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Can ADHD Worsen with Menopause?

Understanding the Estrogen-ADHD Connection & Coping Strategies.

Mia West
January 10, 2024
Medically-reviewed and fact checked by Ryan Lester, PA-C

Attention Deficit Hyperactivity Disorder (ADHD) affects 366 million adults globally, with 8.7 million cases reported in the U.S. Once thought to primarily affect males, there has been a notable surge in late ADHD diagnosis for women in their 30s and 40s. In fact, the CDC reported a staggering 344% increase in the prescription of medication for privately insured adult women between 2003 to 2015. Managing ADHD presents its own set of challenges, but when this condition manifests later in life, leaving little time to develop coping mechanisms, the simultaneous onset of perimenopause can heighten its impact.

ADHD Psychological & Emotional Distress

ADHD stems from disruptions in neurotransmitters including dopamine, serotonin and norepinephrine. The most significant impact is often on dopamine activity. As the key regulator of the brain's reward and pleasure center, imbalances in dopamine levels may contribute to behavioral and attention issues. Individuals with ADHD might gravitate towards activities that stimulate dopamine release, and this tendency is frequently associated with impulsive and hyperactive behaviors.

This can show up for women struggling with adult ADHD as disorganization, indecision, restlessness and overspending, but there are also several psychological and emotional challenges that can coexist. Research from 2014 revealed that girls with ADHD tend to have lower self-esteem than boys with ADHD, a trend that persists into adulthood. Another 2017 study involving women and girls diagnosed with ADHD indicated a heightened risk of depression, anxiety, and eating disorders.

Estrogen’s Important Role

While estrogen is not a cause of ADHD, hormone imbalances can significantly affect dopamine, serotonin and norepinephrine. A drop in estrogen levels correlates with a decrease in these brain chemicals, leading to mood changes, including feelings of sadness and anxiety, and affecting cognitive functions like focus and memory. This is especially noticeable during a female's menstrual cycle, particularly in the second half, when estrogen is lowest. 

As women enter perimenopause, the stage preceding menopause marked by significant fluctuations in estrogen levels and reduced progesterone levels, they face an increased risk of exacerbated ADHD symptoms. Notably, menopause and ADHD share various symptoms including depression, concentration difficulties, and sleep disorders, creating a compounded challenge. According to a recent survey of women diagnosed with ADHD, more than half said their symptoms reached such severity in their 40s and 50s that they called menopause the period “ADHD had the greatest overall impact on their lives.” Shared symptoms of brain fog, memory issues and feeling overwhelmed also had a life-altering impact on over 70% of respondents.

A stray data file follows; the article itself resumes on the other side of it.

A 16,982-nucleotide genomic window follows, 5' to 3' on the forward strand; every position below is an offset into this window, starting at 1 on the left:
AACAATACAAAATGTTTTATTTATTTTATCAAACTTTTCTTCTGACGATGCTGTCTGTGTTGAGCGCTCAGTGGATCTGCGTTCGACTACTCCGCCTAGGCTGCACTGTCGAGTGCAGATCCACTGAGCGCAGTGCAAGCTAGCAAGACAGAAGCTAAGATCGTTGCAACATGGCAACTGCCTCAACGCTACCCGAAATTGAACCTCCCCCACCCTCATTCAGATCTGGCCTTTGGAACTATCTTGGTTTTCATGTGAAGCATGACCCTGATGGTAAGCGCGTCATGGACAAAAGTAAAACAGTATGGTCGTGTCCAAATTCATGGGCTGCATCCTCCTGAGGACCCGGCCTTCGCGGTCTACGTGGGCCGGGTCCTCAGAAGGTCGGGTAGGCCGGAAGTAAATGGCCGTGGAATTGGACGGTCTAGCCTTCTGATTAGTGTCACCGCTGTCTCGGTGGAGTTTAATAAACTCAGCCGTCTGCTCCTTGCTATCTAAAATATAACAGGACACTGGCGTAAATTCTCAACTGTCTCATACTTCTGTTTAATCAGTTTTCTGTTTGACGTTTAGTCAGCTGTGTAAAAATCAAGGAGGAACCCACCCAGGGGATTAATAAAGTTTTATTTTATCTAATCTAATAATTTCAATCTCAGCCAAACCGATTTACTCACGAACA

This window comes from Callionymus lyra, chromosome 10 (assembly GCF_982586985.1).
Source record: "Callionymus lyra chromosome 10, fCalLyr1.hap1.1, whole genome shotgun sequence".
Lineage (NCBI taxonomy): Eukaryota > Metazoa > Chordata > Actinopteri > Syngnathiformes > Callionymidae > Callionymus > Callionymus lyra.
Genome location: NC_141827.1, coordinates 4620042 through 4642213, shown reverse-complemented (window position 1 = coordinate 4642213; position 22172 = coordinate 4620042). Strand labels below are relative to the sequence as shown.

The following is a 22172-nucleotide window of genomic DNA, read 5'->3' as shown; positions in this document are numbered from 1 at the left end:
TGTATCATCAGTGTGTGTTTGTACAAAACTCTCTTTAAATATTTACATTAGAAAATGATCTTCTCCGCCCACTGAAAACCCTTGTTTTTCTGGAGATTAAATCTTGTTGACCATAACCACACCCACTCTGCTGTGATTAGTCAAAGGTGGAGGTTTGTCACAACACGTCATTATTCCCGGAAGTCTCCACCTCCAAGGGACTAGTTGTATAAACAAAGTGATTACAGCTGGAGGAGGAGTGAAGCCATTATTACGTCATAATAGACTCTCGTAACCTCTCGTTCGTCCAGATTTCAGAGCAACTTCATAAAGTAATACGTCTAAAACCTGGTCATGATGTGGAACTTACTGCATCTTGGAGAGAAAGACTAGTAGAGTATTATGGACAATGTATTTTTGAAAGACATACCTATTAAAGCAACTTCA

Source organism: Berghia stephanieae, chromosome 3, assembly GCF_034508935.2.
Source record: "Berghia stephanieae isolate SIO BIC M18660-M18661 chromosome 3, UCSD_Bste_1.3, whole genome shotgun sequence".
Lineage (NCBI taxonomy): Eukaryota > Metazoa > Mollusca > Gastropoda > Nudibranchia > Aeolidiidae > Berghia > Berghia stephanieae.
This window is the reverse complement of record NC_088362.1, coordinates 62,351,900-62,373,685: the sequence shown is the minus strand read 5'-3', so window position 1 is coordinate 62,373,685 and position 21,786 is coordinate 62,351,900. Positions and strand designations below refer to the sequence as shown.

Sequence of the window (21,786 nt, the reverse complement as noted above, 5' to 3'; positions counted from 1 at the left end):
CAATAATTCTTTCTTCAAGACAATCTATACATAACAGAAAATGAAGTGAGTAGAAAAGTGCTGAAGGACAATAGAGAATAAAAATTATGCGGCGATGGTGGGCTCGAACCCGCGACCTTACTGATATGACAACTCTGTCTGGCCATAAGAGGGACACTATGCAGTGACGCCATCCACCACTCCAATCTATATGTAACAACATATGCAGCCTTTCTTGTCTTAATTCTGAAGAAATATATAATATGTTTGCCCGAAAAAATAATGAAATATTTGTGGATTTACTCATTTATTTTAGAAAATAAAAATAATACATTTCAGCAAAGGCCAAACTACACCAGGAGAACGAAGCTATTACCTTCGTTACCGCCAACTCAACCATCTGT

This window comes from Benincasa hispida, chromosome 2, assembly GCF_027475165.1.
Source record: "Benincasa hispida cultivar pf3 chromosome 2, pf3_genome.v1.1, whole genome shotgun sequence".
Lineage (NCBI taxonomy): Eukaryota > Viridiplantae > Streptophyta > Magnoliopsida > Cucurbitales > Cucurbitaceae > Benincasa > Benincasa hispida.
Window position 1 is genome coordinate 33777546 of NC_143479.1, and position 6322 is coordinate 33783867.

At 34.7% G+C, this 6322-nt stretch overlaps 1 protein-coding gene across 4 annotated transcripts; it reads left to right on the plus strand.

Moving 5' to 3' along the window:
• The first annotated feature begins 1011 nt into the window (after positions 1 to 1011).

Coping Strategies

If the onset of perimenopause brings unmanageable ADHD symptoms, there are strategies that can offer relief. Lifestyle adjustments like regular exercise, meditation, and mindfulness practices, have been proven to help manage the mental and emotional symptoms of ADHD. In addition to the stimulants known for their efficacy in managing ADHD symptoms, hormone replacement therapy (HRT) can also offer relief by balancing estrogen and progesterone levels. Regardless, collaboration with a healthcare professional becomes crucial during this phase, as they can assist with adjustments to medication, antidepressants, and the exploration of cognitive behavioral therapy (CBT).

The confluence of ADHD, hormonal changes, and life events during midlife can be a triple threat. Hormonal shifts may overwhelm individuals who previously managed mild ADHD symptoms. Meanwhile, the pressures of caring for aging parents, an "empty nest," career demands, and emotional challenges can worsen ADHD symptoms, underscoring the need for comprehensive support and tailored coping mechanisms.

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About the Author

Mia West

A former journalist, Mia brings a high energy approach to communications rooted in insights, culture and brand DNA. She is driven by helping brands crystalize their story and foster meaningful, emotional connections with audiences. Over the years she has collaborated with prominent brands such as Petco, Keurig Dr Pepper, Jaguar Land Rover, Revlon, and Procter & Gamble Beauty, as well as many others in the retail, health & wellness, beauty, lifestyle, and sustainability realms. A California native, she lives in San Diego with her family at the beach.

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